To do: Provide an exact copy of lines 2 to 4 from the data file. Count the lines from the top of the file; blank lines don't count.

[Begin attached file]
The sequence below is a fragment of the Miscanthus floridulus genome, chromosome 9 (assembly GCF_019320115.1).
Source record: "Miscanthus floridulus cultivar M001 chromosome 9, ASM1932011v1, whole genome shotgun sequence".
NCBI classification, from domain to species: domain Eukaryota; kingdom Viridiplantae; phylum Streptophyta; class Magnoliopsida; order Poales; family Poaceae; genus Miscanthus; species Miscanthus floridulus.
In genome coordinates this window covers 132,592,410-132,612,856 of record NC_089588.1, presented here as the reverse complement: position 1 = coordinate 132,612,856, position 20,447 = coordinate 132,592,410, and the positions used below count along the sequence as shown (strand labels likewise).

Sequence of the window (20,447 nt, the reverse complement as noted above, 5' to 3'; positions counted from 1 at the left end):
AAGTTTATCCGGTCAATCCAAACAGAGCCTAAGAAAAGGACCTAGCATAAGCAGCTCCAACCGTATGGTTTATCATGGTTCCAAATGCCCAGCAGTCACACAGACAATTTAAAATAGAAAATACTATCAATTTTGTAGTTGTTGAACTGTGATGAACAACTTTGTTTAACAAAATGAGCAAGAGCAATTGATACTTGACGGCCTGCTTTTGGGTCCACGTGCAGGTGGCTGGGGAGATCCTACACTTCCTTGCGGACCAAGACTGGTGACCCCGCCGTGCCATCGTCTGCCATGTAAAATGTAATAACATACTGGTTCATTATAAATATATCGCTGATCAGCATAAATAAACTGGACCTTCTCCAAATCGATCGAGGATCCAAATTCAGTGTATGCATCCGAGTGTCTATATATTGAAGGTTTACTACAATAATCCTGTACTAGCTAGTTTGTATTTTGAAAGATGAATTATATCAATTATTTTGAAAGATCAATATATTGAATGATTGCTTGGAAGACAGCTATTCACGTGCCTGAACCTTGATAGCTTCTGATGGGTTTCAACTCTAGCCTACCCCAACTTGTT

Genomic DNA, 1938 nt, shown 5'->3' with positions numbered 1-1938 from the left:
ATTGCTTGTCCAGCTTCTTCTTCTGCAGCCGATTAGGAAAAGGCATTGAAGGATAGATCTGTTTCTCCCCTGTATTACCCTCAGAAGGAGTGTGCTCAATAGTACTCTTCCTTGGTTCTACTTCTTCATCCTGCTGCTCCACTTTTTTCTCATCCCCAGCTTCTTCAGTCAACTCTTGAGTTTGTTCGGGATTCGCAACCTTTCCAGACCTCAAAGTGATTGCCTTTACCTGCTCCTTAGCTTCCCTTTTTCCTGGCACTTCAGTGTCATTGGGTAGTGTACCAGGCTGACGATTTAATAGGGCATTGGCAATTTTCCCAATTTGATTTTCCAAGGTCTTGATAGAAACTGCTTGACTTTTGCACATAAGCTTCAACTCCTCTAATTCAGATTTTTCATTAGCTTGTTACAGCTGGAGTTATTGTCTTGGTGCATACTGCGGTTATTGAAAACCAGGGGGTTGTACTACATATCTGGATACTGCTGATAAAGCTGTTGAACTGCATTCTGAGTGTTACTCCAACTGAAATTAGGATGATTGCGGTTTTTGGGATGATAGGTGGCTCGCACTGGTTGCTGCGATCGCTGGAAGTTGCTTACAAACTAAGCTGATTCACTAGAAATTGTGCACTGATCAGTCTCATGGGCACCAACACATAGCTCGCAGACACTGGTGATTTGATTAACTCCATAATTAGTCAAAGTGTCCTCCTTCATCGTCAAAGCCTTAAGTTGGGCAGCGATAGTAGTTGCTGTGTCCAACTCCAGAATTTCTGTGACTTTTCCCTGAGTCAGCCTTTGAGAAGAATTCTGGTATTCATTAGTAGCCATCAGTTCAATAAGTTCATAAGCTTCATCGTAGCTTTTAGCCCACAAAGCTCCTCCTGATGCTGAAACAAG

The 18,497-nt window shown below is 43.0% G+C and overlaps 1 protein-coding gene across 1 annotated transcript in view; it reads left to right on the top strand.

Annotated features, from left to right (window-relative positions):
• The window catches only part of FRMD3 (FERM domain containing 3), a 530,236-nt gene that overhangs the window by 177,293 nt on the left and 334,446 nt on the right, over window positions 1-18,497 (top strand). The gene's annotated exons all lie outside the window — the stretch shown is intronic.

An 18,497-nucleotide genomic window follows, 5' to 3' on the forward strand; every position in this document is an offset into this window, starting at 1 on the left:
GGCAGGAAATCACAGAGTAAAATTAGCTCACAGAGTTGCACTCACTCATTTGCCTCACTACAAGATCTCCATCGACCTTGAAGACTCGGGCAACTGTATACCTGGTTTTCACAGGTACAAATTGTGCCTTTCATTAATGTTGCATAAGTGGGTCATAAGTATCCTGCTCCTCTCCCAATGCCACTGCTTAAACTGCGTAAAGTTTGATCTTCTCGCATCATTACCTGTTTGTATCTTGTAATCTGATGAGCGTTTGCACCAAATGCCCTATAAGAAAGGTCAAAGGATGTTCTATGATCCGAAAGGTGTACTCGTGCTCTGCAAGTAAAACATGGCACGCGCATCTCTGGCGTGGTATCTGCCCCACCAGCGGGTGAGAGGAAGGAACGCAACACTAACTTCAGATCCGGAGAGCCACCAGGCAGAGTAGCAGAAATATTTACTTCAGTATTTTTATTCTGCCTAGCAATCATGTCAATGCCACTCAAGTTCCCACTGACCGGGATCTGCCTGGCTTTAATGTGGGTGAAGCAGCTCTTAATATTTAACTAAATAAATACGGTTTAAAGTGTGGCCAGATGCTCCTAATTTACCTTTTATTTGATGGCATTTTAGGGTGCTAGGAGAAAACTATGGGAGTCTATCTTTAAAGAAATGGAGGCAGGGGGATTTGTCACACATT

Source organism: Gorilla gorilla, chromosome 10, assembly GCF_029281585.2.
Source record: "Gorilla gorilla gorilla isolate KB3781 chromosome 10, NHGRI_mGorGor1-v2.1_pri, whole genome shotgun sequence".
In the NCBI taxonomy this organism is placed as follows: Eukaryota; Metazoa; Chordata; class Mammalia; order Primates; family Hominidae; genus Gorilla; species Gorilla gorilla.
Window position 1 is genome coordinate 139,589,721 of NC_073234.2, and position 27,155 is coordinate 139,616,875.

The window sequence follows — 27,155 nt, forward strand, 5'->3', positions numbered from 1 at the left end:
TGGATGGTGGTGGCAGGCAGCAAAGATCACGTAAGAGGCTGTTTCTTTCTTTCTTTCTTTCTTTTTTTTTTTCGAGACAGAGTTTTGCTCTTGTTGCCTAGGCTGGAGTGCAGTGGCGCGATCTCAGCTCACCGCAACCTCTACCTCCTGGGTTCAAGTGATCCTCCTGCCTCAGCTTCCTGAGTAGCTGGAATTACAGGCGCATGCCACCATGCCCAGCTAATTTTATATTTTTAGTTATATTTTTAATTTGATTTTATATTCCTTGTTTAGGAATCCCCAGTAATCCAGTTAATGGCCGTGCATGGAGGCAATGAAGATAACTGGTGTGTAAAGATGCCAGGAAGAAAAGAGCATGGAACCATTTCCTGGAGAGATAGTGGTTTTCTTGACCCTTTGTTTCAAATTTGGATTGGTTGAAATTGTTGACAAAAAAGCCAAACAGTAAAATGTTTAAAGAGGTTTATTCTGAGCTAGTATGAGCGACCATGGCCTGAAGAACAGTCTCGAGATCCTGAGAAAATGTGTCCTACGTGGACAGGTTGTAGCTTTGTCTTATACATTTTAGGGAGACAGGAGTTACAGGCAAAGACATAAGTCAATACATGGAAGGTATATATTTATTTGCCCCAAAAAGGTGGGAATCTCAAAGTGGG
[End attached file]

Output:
Source record: "Miscanthus floridulus cultivar M001 chromosome 9, ASM1932011v1, whole genome shotgun sequence".
NCBI classification, from domain to species: domain Eukaryota; kingdom Viridiplantae; phylum Streptophyta; class Magnoliopsida; order Poales; family Poaceae; genus Miscanthus; species Miscanthus floridulus.
In genome coordinates this window covers 132,592,410-132,612,856 of record NC_089588.1, presented here as the reverse complement: position 1 = coordinate 132,612,856, position 20,447 = coordinate 132,592,410, and the positions used below count along the sequence as shown (strand labels likewise).